By CeCe Grosz, Marketing Intern
It’s no secret that the Dallas/Fort Worth metroplex boasts a business-friendly tax climate, talented workforce, and profitable market for many industries. But why exactly are we seeing so many businesses relocate to North Texas recently?
Adriana Cruz, executive director of Economic Development and Tourism for the Governor’s office, was recently quoted as saying that Texas has seen “a tremendous increase in the number of prospects and projects we have in very diverse industries” since the pandemic started.
Cruz credited the increased relocations to Texas to a “timely shutdown of the state economy when the pandemic struck and to a careful and methodical, data- and doctor-driven reopening of businesses” (Biz Journals).
Many of the relocations are coming from one place in particular: California. From the beginning of January 2021 to the end of June 2021, the state of California lost 53 headquarters to other locations across the country. Almost half (23) of those relocations moved to the Lone Star State. Since 2018, 107 California headquarters have moved to Texas, five times more than the closest competitor – Tennessee drew 22 CA relocations.
The last five Fortune 500 companies to relocate their headquarters to DFW have all come from California within the last six years. These include CBRE Group, engineering firm Jacobs, health care company McKesson Corp., convenience store supplier Core-Mark International, and financial services company Charles Schwab.
A notable recent relocation is First Foundation, a California financial services company which is now headquartered in the Crescent (Uptown Dallas). The company’s CEO, Scott Kavanaugh, says that “a lot of the move had to do with politically some of the things that are affecting many companies in California… It led to us thinking about where would we geographically want to be, and when you look at the landscape, in my mind, the clear winners are Florida and Texas.”
As of July 2021, the Dallas Regional Chamber is tracking 109 new projects in the city, including corporate office relocations as well as headquarters relocations.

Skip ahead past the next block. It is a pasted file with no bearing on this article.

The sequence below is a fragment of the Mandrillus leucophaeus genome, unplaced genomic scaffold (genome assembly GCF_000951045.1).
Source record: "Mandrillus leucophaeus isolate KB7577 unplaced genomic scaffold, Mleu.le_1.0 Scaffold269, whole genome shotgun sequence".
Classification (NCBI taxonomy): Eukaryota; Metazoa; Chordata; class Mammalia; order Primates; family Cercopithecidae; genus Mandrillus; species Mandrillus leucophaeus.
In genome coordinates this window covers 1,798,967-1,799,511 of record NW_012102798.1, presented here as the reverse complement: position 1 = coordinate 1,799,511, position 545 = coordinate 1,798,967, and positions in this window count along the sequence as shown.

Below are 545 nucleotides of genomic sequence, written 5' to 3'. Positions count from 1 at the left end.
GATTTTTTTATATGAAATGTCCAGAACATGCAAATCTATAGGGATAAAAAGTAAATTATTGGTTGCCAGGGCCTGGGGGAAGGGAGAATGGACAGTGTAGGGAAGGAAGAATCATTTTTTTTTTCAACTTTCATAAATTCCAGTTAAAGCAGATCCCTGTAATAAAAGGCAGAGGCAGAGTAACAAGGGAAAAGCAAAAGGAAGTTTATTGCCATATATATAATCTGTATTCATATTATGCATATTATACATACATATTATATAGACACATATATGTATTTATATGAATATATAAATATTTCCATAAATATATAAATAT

A huge factor in relocations to DFW and Texas as a whole is the affordable cost of housing. The median cost of a house in Texas is only $195k, which is $36k cheaper than the national average. An explanation for all of the California companies relocating here is that the median cost of a California house is $552,800, a huge deviation from the national average. Corporate employees will have a much less burdensome cost of housing if they move to Texas.
The additional reasoning for all of these relocations generally remains consistent across many industries: the pro-business climate and lack of corporate or personal income tax, the central location, the proximity of DFW International Airport, the state’s large talent pool and the quality of life that Texas offers.
Asking rates are a lagging indicator to the market fundamentals. After a market downturn, asking rates are not typically significantly impacted until 4 to 6 quarters after the market has shifted. The decline in both direct and sublet asking rates since the end of the second quarter of 2021 should not be surprising as it falls into the typical time range. This decrease in rates, however, has only been slight to date, with overall averages still up on a year-over-year basis.
Specific properties that have reduced their rates since the end of the second quarter include International Plaza II, The Palace Office Center, Westpark Plaza and the Lakes at Bent Tree.
By CeCe Grosz, Marketing Intern
Many companies in the Dallas-Fort Worth Metroplex are enjoying the normalcy of returning to the office, with employees once again able to chat by the coffee machine or mingle in the break room. However, some aspects of office design will continue to adapt to the post-pandemic state of the world, and likely won’t return to how they were before. These new office design trends will incorporate new technology and practices into the work environment to improve employee wellness boost employee morale, promote collaboration and corporate culture. Here are the top office design trends we are noticing for 2021:
COVID-19 prompted most companies to have their employees work fully from home for several weeks or months. This rapid change in the work environment resulted in employees realizing that they could be productive outside of the office, while being in closer proximity to family and the comfort of their homes. While most employees have already returned to the office, many expect to maintain some remote work, even for one or two days a week: according to Fortune, 63% of high-growth companies are embracing a hybrid work model. Companies can adjust to that by requiring less office space and having employees come into the office in shifts.